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CYCLING PERFORMANCE TIPS

"Knowledge is the key to improving your cycling performance."

- CPT mission statement -

Sports Nutritionists Broadview Heights OH

Sports nutritionists provide access to customized nutritional plans for athletes, such as calorie and nutrient needs assessment, dietary analysis, nutritional strategies, and vitamin and supplement review. They also treat clinical issues such as iron deficiency. Read on to learn more and to find qualified sports nutritionists in Broadview Heights, OH.

Jeff Romig, M.D. ,CNS, DABHM
440-878-9800, 866-896-8966
12563 Pearl Rd.
Strongsville, OH
Specialty
Bioidentical Hormones, Integrative Medicine, Naturopathy, NHRT, Nutrition, Thermography
Associated Hospitals
Green Holistic Medicine

The Center For Integrative Psychiatry & Wellness
(330) 576-6182
3610 West Market Street, Suite 102
Akron, OH
Services
Supplements, Substance Abuse, Stress Management, Psychotherapy, Psychosomatic Medicine, Psychiatry, Preventive Medicine, Nutrition, Mind/Body Medicine, Meditation, Functional Medicine, Energy Medicine, EFT, Cognitive Therapy, Coaching, Breathwork, Bio-identical HRT, Auriculotherapy, Addiction
Membership Organizations
American Holistic Medical Association

Data Provided By:
Optimal Health Connections
(216) 288-1904
123 Meadow Lane
Solon, OH
Services
Stress Management, Other, Nutrition, Homeopathy, Fitness/Exercise, Energy Medicine, EMDR, Coaching, Ayurveda, Acupuncture
Membership Organizations
American Holistic Medical Association

Data Provided By:
Jeff Romig, M.D. ,CNS, DABHM
216-360-9725, 866-896-8966
24100 Chagrin Blvd., Suite 130
Beachwood, OH
Specialty
Bioidentical Hormones, Integrative Medicine, Naturopathy, NHRT, Nutrition, Thermography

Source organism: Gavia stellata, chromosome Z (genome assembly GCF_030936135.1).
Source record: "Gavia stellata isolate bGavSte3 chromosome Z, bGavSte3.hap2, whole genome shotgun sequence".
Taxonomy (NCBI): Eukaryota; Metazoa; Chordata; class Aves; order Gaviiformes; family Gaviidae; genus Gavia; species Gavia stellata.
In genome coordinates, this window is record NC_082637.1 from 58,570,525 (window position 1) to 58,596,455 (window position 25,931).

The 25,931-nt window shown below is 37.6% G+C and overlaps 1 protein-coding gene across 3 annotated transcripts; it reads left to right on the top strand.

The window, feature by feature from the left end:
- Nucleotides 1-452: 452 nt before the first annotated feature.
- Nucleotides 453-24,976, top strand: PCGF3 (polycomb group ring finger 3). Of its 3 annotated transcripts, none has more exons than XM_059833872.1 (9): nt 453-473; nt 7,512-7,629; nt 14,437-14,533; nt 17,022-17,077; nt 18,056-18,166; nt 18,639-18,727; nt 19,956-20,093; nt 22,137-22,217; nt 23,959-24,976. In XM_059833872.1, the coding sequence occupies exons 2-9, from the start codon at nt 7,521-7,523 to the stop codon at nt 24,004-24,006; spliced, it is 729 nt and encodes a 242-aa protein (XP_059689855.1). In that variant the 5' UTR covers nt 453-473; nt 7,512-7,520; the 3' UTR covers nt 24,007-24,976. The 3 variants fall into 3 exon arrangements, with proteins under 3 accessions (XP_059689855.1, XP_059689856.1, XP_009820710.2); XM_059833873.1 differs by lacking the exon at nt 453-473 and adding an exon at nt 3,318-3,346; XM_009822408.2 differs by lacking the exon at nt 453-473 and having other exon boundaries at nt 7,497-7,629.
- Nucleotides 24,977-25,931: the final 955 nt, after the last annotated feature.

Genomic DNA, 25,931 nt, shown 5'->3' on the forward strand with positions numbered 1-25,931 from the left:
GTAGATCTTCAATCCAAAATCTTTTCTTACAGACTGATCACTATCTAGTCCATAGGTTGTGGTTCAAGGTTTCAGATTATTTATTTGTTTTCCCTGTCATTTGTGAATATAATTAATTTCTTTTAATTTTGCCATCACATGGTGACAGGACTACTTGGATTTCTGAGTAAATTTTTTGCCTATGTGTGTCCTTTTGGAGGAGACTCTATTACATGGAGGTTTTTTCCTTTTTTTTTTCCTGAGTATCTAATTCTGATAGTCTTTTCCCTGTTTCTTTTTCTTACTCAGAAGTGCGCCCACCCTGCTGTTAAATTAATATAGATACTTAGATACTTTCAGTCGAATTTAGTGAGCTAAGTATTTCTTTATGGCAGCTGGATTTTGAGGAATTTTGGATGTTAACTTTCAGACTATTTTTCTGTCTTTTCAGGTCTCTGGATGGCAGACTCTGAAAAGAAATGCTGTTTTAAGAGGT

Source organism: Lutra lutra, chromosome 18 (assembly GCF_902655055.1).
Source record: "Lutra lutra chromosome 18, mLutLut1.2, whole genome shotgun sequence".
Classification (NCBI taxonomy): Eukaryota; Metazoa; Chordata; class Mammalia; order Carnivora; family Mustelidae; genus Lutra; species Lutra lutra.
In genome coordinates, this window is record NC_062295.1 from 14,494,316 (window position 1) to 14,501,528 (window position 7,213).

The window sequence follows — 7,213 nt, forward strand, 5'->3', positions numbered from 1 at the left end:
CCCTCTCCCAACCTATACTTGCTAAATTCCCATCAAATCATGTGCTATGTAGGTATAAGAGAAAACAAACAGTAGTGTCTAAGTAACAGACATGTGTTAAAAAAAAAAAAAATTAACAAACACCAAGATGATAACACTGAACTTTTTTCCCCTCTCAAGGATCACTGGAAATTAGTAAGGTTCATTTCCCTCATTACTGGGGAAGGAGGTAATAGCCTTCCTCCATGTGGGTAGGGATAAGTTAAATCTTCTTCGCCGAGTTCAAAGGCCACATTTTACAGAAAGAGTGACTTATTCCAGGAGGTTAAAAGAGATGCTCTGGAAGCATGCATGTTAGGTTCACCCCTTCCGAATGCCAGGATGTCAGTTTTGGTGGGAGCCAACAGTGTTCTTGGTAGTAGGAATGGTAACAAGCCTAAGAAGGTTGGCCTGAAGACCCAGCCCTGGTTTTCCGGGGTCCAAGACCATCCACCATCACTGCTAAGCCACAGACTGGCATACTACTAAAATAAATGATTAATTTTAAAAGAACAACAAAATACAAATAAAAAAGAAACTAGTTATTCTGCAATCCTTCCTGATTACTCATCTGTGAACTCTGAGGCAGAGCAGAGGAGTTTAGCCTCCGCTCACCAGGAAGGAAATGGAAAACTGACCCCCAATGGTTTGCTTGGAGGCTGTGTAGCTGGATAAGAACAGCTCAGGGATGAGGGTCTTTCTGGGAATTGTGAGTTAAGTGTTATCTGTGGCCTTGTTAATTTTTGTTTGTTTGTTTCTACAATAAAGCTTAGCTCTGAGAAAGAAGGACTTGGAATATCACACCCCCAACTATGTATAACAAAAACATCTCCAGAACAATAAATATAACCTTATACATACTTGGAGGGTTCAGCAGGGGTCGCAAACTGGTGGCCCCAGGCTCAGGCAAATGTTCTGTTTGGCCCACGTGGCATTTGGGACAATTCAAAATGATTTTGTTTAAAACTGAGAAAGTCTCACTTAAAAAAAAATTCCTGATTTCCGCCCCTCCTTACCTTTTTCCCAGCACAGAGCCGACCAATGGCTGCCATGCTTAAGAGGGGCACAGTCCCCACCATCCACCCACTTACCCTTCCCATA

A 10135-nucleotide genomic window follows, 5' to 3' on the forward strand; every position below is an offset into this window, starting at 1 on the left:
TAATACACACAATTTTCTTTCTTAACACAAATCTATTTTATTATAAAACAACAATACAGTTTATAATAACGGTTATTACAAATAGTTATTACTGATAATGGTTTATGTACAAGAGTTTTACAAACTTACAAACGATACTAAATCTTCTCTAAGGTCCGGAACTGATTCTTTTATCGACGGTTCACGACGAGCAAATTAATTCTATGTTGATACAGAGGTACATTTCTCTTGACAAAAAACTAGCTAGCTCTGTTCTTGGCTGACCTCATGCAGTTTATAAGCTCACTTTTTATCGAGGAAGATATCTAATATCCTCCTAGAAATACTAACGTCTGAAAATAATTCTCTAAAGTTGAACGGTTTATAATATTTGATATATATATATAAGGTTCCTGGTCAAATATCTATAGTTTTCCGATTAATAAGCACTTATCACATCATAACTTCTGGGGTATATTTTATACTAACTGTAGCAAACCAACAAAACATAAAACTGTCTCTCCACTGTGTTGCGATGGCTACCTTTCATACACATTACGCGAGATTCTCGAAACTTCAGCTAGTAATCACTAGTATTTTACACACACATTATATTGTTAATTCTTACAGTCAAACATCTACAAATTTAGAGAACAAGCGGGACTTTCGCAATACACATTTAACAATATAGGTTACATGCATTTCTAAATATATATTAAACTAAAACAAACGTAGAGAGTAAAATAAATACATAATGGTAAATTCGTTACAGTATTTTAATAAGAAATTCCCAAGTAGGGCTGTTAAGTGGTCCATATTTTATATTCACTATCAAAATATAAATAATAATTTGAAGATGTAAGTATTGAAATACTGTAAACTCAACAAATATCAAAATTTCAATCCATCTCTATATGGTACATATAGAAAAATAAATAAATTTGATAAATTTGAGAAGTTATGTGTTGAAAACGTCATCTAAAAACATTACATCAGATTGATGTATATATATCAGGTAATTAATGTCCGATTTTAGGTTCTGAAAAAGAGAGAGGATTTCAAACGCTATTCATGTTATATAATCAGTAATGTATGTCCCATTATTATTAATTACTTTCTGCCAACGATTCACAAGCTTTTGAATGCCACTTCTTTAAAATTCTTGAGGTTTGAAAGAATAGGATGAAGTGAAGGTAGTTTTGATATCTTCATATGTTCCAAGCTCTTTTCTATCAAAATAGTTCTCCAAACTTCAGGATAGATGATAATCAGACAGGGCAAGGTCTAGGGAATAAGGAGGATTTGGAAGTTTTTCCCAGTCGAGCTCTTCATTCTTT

Associated Hospitals
Green Holistic Medicine

William Pierce Steffee, MD
Cleveland, OH
Specialties
Internal Medicine, Nutrition
Gender
Male
Education
Medical School: Univ Of Pa Sch Of Med, Philadelphia Pa 19104
Graduation Year: 1961

Data Provided By:
North Coast Natural Health
(330) 460-5155
1814-B Pearl Road
Brunswick, OH
Services
Women's Health, Weight Management, Supplements, Stress Management, Rheumatology, Preventive Medicine, Pain Management, Orthomolecular Medicine, Nutrition, Naturopathy, Metabolic Medicine, Herbal Medicine, Healthy Aging, General Practice, Functional Medicine, Arthritis, Acupuncture
Membership Organizations
American Holistic Medical Association

Data Provided By:
Emerging Health
(216) 246-9238
23215 Commerce Park, Suite 205D
Beachwood, OH
Services
Other, Weight Management, Reiki, Pain Management, Nutrition, Geriatrics, Fitness/Exercise, Diabetes, Cardiovascular Disease, Arthritis, Allergy
Membership Organizations
American Holistic Medical Association

Data Provided By:
Optimal Wellness Center
(216) 521-2225
11860 Clifton Boulevard
Lakewood, OH
Services
Meditation, CranioSacral Therapy, Yoga, Therapeutic Touch, Stress Management, Reiki, Reflexology, Polarity Therapy, Pain Management, Osteopathic/Manipulation, Nutrition, Mind/Body Medicine, Medical Intuition, Massage Therapy, Hypnosis/Hypnotherapy, Homeopathy, Healing Touch, Diabetes, Coaching, Chiropractic, Breathwork, Biofeedback, Arthritis, Aromatherapy, Allergy, Addiction, Acupuncture
Membership Organizations
American Holistic Medical Association

Data Provided By:
American Integrative Medicine
(216) 342-4221
29225 Chagrin Boulevard, Suite 150
Pepper Pike, OH
Services
Other, Osteopathic/Manipulation, Nutrition, Mind/Body Medicine, Family Practice, Acupuncture